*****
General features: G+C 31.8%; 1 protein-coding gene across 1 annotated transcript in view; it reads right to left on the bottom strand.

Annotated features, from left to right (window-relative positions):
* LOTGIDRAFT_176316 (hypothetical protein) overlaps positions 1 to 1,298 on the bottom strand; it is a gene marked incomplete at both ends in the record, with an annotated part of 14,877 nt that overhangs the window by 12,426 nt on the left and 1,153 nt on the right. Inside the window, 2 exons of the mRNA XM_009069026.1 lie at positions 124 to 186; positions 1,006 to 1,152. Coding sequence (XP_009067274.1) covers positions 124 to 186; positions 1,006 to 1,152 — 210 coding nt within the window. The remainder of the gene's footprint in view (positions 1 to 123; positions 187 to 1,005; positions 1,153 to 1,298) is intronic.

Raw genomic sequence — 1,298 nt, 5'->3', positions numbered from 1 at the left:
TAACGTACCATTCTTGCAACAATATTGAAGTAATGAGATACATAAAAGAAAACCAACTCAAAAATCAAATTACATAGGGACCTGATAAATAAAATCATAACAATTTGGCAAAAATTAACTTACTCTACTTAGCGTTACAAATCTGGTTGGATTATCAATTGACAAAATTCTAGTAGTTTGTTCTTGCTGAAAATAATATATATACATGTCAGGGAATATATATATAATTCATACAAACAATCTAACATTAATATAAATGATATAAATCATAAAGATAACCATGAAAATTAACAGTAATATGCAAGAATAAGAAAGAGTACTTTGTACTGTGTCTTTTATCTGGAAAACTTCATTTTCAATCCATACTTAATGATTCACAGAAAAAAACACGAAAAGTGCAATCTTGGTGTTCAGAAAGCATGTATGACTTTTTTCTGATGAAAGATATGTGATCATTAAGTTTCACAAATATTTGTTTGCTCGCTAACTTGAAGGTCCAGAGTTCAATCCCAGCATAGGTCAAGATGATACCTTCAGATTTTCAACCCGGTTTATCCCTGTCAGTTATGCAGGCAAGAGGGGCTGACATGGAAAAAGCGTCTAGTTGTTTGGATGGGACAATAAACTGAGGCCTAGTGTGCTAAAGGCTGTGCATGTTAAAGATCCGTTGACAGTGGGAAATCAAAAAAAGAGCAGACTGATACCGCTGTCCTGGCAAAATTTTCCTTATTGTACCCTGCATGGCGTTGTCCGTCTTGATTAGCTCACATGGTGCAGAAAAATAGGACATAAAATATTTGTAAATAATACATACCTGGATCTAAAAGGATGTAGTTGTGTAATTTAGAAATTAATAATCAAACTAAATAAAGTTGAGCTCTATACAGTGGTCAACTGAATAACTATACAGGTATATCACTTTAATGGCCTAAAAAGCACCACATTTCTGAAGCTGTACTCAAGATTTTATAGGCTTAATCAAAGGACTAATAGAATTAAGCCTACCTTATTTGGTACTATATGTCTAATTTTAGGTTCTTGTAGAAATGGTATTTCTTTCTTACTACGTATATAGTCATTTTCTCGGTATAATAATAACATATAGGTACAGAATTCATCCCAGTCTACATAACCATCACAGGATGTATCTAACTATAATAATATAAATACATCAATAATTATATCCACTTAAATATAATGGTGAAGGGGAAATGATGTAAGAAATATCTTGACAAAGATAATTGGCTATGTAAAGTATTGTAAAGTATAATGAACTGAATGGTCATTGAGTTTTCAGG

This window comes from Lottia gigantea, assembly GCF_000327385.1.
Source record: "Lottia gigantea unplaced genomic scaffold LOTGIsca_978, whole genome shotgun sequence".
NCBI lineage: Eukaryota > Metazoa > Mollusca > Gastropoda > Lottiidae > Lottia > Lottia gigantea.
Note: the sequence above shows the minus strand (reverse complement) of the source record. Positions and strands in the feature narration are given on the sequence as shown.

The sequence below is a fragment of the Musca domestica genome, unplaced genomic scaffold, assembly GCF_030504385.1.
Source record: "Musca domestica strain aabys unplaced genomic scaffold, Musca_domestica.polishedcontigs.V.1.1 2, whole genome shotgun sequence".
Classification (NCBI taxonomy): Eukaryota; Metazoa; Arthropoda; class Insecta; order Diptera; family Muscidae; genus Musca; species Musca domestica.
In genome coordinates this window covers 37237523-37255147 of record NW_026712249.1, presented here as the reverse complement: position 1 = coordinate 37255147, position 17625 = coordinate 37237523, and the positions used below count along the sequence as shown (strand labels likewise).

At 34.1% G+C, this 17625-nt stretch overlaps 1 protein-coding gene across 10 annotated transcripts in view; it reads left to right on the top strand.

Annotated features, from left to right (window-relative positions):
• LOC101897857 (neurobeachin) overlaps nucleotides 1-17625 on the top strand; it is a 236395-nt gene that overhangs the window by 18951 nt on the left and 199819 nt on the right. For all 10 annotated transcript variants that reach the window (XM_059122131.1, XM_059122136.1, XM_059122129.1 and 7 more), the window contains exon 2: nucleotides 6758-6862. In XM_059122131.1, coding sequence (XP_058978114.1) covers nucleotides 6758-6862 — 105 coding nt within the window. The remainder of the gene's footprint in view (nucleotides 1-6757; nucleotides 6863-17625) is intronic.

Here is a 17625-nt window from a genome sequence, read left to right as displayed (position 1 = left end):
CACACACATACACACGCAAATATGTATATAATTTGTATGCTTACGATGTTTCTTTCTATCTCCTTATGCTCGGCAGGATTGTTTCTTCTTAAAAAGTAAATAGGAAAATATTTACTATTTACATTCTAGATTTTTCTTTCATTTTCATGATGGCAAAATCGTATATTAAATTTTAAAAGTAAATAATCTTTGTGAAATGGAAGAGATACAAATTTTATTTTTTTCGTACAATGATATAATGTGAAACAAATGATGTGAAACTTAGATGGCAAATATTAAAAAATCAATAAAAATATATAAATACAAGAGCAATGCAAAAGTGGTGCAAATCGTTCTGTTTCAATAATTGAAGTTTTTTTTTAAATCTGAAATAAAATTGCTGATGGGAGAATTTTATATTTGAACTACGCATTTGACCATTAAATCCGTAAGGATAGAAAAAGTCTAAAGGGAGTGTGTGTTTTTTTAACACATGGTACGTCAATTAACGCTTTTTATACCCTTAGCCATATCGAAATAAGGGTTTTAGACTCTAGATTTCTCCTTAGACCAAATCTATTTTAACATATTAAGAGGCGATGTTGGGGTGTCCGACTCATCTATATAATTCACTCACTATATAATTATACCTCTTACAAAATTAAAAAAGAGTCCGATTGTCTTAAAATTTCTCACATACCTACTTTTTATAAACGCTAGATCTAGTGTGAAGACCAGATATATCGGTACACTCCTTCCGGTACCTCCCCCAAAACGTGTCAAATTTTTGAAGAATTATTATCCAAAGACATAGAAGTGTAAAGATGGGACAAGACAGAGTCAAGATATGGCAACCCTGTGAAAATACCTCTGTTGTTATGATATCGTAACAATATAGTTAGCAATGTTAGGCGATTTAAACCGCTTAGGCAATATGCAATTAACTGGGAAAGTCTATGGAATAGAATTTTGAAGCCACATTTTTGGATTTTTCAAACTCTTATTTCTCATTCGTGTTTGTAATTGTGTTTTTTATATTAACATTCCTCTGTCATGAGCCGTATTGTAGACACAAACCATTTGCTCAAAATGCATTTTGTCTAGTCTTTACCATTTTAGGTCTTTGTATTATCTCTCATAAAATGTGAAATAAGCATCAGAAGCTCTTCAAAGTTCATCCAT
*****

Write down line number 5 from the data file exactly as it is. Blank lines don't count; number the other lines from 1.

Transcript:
TAACGTACCATTCTTGCAACAATATTGAAGTAATGAGATACATAAAAGAAAACCAACTCAAAAATCAAATTACATAGGGACCTGATAAATAAAATCATAACAATTTGGCAAAAATTAACTTACTCTACTTAGCGTTACAAATCTGGTTGGATTATCAATTGACAAAATTCTAGTAGTTTGTTCTTGCTGAAAATAATATATATACATGTCAGGGAATATATATATAATTCATACAAACAATCTAACATTAATATAAATGATATAAATCATAAAGATAACCATGAAAATTAACAGTAATATGCAAGAATAAGAAAGAGTACTTTGTACTGTGTCTTTTATCTGGAAAACTTCATTTTCAATCCATACTTAATGATTCACAGAAAAAAACACGAAAAGTGCAATCTTGGTGTTCAGAAAGCATGTATGACTTTTTTCTGATGAAAGATATGTGATCATTAAGTTTCACAAATATTTGTTTGCTCGCTAACTTGAAGGTCCAGAGTTCAATCCCAGCATAGGTCAAGATGATACCTTCAGATTTTCAACCCGGTTTATCCCTGTCAGTTATGCAGGCAAGAGGGGCTGACATGGAAAAAGCGTCTAGTTGTTTGGATGGGACAATAAACTGAGGCCTAGTGTGCTAAAGGCTGTGCATGTTAAAGATCCGTTGACAGTGGGAAATCAAAAAAAGAGCAGACTGATACCGCTGTCCTGGCAAAATTTTCCTTATTGTACCCTGCATGGCGTTGTCCGTCTTGATTAGCTCACATGGTGCAGAAAAATAGGACATAAAATATTTGTAAATAATACATACCTGGATCTAAAAGGATGTAGTTGTGTAATTTAGAAATTAATAATCAAACTAAATAAAGTTGAGCTCTATACAGTGGTCAACTGAATAACTATACAGGTATATCACTTTAATGGCCTAAAAAGCACCACATTTCTGAAGCTGTACTCAAGATTTTATAGGCTTAATCAAAGGACTAATAGAATTAAGCCTACCTTATTTGGTACTATATGTCTAATTTTAGGTTCTTGTAGAAATGGTATTTCTTTCTTACTACGTATATAGTCATTTTCTCGGTATAATAATAACATATAGGTACAGAATTCATCCCAGTCTACATAACCATCACAGGATGTATCTAACTATAATAATATAAATACATCAATAATTATATCCACTTAAATATAATGGTGAAGGGGAAATGATGTAAGAAATATCTTGACAAAGATAATTGGCTATGTAAAGTATTGTAAAGTATAATGAACTGAATGGTCATTGAGTTTTCAGG